Our shuttle arrives at Cougar Mountain just before 10:45 p.m., not the usual time of day I would allocate for tourist activities or outdoor walks.
A "ranger" with a characterized name greets us in full khaki regalia, giving us a quick orientation of the base area and the best ways to enjoy our nighttime forest walk. It all feels a bit cheesy and I almost expect Yogi Bear (a 20th Century animated cartoon character, for those too young to remember) to jump out from behind a tree, necktie and all. But the ranger staff aren't here to give us a guided, interpretive tour from last century. We're here to discover this "hidden valley" for ourselves.
Vallea Lumina is the latest Whistler attraction operated by The Adventure Group (TAG) out of its Cougar Mountain base, about 15 minuntes north of Whistler Village. Dubbed a "multimedia night walk," Vallea Lumina utilizes LEDs and holographic light projection synced with sounds emitting from hidden speakers. Describing it like that, however, doesn't do it justice.
"We design it the best we can so people don't notice the technology, but so they just feel the magic," says Patricia Ruel, creative director at Montreal-based Moment Factory, which has Lumina attractions in eight cities across Canada and Asia. "We spend a lot of time (during installation) to hide the light sources, projectors and cables in order to make the experience in the forest feel as natural as possible."
While the light shows—which range from simple silhouettes to complex 3D projections—are what set this experience apart from reading interpretive signs, there's a strong focus on narrative. Each Lumina experience has a distinct storyline, whether it's uncovering the mystery of a sleeping giant (Tonga Lumina in Mont Tremblant, Que.) or following a child's adventure through a fantastical world of plants and beasts (Island Lumina in Iwo Jima, Japan). Vallea Lumina gently points you towards the footsteps of two long-ago hikers that ventured out in search of a hidden valley of wonders. Rustic camping gear inside a vintage canvas A-frame tent serves as evidence of their journey, music plays from a campfire that draws some strange energy from the forest around it. Ruel notes that the natural setting in the valley between Cougar and Rainbow Mountains—highlighted by a flowing river, towering, old-growth trees and ominous peaks reaching towards the sky—served as the perfect backdrop when Moment Factory began the design phase of Vallea Lumina. But the narrative itself is driven by local stories and culture.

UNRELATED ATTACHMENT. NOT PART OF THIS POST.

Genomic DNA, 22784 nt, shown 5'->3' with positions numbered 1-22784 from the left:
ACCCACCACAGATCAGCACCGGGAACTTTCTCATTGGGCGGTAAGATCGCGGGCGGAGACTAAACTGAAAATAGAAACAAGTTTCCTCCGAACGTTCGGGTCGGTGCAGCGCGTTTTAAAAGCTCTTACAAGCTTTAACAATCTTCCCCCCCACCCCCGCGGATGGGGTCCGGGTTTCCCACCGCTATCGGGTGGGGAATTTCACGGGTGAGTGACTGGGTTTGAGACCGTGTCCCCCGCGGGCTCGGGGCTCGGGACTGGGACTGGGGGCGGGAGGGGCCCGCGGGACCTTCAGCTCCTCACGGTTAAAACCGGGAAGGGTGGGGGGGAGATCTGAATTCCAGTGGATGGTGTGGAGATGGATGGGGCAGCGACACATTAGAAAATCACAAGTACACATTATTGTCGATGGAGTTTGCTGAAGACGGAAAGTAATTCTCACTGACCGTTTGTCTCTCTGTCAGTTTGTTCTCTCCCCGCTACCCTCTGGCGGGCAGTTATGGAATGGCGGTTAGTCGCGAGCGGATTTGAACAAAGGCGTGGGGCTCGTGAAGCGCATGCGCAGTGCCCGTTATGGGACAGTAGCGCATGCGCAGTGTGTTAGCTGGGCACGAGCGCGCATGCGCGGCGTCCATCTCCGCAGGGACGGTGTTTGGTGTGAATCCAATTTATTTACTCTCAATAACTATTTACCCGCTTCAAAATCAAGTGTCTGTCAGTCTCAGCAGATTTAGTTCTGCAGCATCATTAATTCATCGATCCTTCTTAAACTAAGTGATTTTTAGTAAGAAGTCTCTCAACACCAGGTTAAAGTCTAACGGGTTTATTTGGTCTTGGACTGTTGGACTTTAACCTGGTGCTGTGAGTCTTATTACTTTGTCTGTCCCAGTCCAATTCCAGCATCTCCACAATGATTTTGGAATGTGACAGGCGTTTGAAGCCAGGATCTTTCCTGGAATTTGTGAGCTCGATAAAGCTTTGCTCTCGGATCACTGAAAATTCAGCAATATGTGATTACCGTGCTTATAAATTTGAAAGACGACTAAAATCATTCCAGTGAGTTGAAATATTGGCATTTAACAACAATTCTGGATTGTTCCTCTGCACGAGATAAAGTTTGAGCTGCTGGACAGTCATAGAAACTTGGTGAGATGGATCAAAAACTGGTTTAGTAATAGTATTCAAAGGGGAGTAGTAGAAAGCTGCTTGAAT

"We spent a lot of time talking to the local people and hearing their stories," she says. "There's so many people in Whistler who visit and never go back home, spending the rest of their lives there. We reflect that local culture with the story of the two hikers that decided to not return from the hidden valley."
There's a few interactive stations where I try my best at transmitting a morse code message, but I'm soon drawn away by the sight and sound of talking trees. And no, I haven't indulged in fungal hallucinogens this evening (though many Whistler locals recommend it for a heightened Vallea Lumina experience).
While my inquisitive technical mind wants to know how the illusions in front of me are made, I soon stop trying to debunk the technology and simply let the light spectacle wash over me. Each station along the walk has a cycle that repeats, encouraging you to stroll, not hurry. Without thinking about it, I end up spending 15 minutes staring at thousands of glowing fireflies.
Vallea Lumina is a summer-only attraction (for now) and will wrap up in mid-October before resuming operation in May 2019. While the core story will remain the same, there will be additional narratives sprinkled throughout the roughly five-year lifespan of the show.
Whistler is known—for better or worse—for its nightlife. Vallea Lumina gives locals and visitors alike an engaging nighttime experience that takes a break from the boisterousness of Whistler Village. It's not a thrill-seeking adrenaline rush, but gives you another reason to explore the outdoors once the sun sets.
Vince Shuley likes to take it slow sometimes. For questions, comments or suggestions for The Outsider email firstname.lastname@example.org or Instagram @whis_vince.